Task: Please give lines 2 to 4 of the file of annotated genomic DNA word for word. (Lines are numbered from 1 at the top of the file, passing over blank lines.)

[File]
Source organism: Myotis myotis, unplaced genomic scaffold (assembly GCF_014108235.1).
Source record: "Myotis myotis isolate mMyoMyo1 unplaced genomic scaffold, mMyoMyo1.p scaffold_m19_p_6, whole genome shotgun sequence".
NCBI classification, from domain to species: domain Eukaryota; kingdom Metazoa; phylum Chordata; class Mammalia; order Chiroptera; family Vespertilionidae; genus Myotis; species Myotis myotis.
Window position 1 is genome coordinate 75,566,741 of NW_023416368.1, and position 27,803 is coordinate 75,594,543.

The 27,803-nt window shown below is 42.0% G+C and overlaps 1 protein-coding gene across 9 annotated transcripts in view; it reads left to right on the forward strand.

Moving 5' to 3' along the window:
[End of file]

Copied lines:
Source record: "Myotis myotis isolate mMyoMyo1 unplaced genomic scaffold, mMyoMyo1.p scaffold_m19_p_6, whole genome shotgun sequence".
NCBI classification, from domain to species: domain Eukaryota; kingdom Metazoa; phylum Chordata; class Mammalia; order Chiroptera; family Vespertilionidae; genus Myotis; species Myotis myotis.
Window position 1 is genome coordinate 75,566,741 of NW_023416368.1, and position 27,803 is coordinate 75,594,543.